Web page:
AMSTERDAM • A Jewish refugee on the run for two years, a survivor of a concentration camp and stepsister to Holocaust victim Anne Frank, Eva Schloss knew horror.
But she revealed little for decades until now, with the 88-year-old British grandmother tapping on everything from hologram technology to controversies about singer Justin Bieber to keep alive lessons from the Holocaust.
"I talk about it and tell people, this is what Germany was. Not everybody was anti-Semitic or supported Hitler. They had good Jewish friends, but they took the easy way out and looked the other way.
"It is the danger of the bystander," Schloss said. "This is what we have to teach young people - if you see injustice being done, speak out."
She is on an American speaking tour, with the first stop at George Mason University in Virginia. She is among those outspoken on a complex topic: What are the most appropriate ways to keep the moral lessons of genocide alive?
While for many, the story of Frank, who died at 15 in a concentration camp, is still a simple, tragic tale of a precocious writer, the portrait of her life is becoming more nuanced as additional details come out.
In 2013, there was an uproar when a less abridged version of her diary came out, including a few snippy comments about others and frank talk about her budding sexuality.
Schloss has long spoken bluntly about Frank, whom she met in Amsterdam when their families were on the run. They never lived as sisters and Schloss' mother married Frank's father after the war.
Schloss said Frank was not only a "leader, outgoing" - her nickname was "quack quack" because she talked so much - but also sometimes "naughty" and "bossy".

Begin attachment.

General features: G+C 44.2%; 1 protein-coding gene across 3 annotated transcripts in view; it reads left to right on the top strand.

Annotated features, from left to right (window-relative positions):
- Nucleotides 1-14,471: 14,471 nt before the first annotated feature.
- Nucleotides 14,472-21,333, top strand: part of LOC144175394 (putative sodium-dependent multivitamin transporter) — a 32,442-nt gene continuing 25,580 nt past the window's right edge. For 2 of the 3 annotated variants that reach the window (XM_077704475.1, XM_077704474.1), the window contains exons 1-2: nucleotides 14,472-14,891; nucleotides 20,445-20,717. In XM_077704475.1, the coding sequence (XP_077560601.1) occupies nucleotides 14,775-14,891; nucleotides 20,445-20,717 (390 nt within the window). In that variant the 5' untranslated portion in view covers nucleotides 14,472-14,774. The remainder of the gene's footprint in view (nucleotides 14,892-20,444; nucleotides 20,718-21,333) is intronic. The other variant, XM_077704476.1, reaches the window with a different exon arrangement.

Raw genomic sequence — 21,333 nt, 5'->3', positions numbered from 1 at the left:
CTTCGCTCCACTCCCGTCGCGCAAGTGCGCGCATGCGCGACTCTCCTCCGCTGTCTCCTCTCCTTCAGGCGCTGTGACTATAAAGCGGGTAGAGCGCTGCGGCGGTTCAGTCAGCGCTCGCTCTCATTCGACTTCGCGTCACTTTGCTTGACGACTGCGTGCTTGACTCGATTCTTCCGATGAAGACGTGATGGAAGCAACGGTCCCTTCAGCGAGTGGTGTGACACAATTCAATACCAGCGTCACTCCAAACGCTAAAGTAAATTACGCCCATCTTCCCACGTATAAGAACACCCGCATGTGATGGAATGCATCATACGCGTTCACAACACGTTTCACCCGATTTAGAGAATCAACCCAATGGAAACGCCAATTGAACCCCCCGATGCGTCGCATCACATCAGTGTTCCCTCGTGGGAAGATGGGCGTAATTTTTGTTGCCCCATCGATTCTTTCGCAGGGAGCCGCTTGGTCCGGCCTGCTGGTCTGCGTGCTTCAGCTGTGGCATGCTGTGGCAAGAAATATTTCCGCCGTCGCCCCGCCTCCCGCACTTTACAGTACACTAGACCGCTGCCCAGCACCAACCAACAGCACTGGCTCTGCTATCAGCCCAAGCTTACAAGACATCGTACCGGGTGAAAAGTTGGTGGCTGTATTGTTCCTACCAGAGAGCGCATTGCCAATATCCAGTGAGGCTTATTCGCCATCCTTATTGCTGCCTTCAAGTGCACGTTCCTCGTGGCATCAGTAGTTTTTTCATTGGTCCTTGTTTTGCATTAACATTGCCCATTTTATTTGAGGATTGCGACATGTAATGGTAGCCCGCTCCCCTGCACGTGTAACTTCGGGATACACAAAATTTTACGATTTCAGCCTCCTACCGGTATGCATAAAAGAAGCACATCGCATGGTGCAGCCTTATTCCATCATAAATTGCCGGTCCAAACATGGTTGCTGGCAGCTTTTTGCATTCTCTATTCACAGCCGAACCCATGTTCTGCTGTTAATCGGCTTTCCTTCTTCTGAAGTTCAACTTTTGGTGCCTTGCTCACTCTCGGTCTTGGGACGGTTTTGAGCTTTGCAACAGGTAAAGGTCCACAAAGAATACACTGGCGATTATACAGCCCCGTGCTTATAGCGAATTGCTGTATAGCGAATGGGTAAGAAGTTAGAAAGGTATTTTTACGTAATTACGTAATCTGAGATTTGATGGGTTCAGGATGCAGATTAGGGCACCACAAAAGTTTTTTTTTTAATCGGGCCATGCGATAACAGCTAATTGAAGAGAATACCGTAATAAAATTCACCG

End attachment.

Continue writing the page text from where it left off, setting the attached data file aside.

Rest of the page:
Many scholars of the Holocaust say it is essential to keep people like Frank real, not one-dimensional.
"When we talk about 'victims of the Holocaust', it strips them of their essential humanity. It erases the fact that they were regular people leading regular lives. They deserve to be remembered as full human beings," said Ms Edna Friedberg, a historian with the United States Holocaust Memorial Museum.
Schloss, who later became a studio photographer and ran an antiques shop, made news in 2013 when she defended Bieber.
He visited the Anne Frank House Museum in Amsterdam after a show and signed in a guest book that he hoped she would have "been a Belieber" - jargon for his fans. Many were outraged.
Schloss said it is important "not to put her on a pedestal" and consider that Frank could well have been a Belieber. Frank loved Deanna Durbin, a Canadian-American musical film star in the 1930s and 1940s.
Schloss is also part of a new project by the Steven Spielberg-founded Shoah Foundation, which has recorded nearly 52,000 interviews with Nazi-era survivors.
Her story is dramatic. She lived a happy, safe life with her brother and parents in Austria until the Nazis invaded. They went on the run, wound up in Amsterdam and hid in backrooms provided by sympathisers for two years until a double agent turned them in.
She and her mother were separated from her father and brother, whom they never saw again.
After nine horrifying months in Auschwitz, the war ended.
Searching for her father and brother, Schloss and her mother visited just-closing camps and came across their old neighbour from years ago - Otto Frank.
His wife and two daughters were dead and she recalled him trembling when he showed them a little parcel, which he opened carefully.
"It was the diary. He read a few sentences, but always burst into tears," she told the Virginia crowd. It took him weeks to read the whole thing. "It was the only thing he had of Anna."